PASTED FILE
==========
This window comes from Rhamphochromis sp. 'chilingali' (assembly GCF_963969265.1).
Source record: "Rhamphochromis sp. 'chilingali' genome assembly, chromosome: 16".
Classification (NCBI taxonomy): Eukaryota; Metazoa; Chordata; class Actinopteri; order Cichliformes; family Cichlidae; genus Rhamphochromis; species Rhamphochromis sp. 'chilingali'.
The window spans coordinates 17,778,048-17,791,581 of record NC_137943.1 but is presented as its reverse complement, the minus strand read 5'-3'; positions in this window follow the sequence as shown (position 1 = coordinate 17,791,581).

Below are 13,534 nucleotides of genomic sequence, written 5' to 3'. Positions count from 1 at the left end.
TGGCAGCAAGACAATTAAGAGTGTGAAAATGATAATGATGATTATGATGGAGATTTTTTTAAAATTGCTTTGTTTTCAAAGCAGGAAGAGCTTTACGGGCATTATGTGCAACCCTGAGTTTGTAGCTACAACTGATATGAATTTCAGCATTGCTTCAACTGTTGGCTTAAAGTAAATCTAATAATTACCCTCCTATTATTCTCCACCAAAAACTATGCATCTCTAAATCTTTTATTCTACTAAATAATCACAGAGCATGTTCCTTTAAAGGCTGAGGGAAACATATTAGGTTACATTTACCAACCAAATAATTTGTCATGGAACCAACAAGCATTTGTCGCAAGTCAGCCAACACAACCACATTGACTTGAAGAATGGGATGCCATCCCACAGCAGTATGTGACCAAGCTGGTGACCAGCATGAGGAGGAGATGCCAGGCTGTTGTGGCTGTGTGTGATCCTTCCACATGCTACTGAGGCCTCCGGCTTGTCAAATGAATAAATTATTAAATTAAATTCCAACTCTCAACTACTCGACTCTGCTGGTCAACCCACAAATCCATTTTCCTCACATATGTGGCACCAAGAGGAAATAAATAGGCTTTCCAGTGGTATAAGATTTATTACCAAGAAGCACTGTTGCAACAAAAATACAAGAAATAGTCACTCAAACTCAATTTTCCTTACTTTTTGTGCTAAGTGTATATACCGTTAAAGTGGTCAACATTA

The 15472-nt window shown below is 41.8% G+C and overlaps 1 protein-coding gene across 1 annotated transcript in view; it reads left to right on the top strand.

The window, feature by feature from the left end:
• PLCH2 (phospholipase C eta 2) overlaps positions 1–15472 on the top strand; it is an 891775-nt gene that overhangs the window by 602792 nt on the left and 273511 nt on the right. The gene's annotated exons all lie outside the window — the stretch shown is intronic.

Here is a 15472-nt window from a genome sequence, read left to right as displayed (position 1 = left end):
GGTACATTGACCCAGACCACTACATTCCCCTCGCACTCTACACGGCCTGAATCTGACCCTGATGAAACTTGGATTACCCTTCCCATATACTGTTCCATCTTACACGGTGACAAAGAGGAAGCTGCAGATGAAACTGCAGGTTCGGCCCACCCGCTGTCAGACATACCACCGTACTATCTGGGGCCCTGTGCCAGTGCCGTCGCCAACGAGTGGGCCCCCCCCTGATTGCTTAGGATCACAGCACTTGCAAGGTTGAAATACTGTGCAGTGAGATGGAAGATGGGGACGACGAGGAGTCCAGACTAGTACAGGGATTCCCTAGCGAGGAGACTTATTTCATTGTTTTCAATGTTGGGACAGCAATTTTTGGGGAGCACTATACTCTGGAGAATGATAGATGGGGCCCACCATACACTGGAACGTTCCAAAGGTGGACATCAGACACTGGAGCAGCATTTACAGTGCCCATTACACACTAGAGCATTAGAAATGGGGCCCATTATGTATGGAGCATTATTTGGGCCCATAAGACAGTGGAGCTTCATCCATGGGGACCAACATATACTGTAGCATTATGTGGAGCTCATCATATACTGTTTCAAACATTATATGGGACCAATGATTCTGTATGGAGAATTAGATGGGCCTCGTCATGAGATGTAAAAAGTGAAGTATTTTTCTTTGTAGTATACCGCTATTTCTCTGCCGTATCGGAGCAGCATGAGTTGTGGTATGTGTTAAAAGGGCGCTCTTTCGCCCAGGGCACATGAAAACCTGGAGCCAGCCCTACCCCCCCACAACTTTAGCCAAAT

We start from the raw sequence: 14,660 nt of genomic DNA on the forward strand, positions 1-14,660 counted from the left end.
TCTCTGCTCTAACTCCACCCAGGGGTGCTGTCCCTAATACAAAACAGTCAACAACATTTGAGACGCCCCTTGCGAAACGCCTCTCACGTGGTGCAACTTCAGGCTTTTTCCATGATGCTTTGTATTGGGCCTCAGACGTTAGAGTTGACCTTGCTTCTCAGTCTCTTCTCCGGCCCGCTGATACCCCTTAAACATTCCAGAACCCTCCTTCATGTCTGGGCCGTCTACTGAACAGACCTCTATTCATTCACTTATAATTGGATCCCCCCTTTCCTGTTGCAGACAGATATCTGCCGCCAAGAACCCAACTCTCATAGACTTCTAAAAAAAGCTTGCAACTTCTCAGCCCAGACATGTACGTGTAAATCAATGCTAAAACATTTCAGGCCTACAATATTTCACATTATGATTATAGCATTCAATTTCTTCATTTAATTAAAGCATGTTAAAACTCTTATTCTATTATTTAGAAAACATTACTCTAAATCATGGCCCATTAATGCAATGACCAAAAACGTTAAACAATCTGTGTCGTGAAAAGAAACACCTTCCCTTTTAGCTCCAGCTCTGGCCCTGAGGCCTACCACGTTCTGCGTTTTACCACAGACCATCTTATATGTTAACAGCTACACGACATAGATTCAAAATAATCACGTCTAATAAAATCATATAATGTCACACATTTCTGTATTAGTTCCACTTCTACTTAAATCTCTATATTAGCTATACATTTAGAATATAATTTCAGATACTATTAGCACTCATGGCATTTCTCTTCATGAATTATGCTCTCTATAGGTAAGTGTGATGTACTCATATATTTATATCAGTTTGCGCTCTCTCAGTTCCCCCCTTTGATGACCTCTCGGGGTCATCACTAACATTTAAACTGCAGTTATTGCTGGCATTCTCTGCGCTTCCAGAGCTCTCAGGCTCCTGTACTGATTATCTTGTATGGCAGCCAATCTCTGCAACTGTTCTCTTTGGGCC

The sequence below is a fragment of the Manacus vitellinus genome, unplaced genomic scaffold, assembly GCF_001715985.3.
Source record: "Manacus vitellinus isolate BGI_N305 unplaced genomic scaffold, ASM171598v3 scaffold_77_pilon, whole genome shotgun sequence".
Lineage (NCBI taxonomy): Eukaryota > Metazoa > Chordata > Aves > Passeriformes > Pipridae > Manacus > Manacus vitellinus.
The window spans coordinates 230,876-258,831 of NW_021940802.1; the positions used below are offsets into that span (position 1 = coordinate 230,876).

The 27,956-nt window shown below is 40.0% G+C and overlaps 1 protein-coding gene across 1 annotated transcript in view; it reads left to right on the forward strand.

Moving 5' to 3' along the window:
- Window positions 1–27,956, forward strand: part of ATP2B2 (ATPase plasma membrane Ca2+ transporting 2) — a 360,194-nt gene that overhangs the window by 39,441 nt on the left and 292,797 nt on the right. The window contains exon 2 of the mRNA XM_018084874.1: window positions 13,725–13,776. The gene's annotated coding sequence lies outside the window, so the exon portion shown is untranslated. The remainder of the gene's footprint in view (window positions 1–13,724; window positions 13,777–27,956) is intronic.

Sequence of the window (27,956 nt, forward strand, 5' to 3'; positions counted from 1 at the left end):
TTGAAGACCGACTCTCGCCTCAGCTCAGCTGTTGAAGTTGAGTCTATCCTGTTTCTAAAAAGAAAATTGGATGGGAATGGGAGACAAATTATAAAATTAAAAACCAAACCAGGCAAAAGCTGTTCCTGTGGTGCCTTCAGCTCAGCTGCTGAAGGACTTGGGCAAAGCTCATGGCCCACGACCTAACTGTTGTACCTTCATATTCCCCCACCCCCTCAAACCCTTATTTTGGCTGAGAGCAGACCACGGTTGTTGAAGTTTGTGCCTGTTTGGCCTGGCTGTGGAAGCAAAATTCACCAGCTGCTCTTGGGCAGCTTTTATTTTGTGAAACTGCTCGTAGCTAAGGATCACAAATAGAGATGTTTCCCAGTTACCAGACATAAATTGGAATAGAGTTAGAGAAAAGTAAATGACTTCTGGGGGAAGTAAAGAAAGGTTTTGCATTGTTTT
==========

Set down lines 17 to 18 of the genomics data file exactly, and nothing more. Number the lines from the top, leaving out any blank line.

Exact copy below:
The window spans coordinates 230,876-258,831 of NW_021940802.1; the positions used below are offsets into that span (position 1 = coordinate 230,876).

The 27,956-nt window shown below is 40.0% G+C and overlaps 1 protein-coding gene across 1 annotated transcript in view; it reads left to right on the forward strand.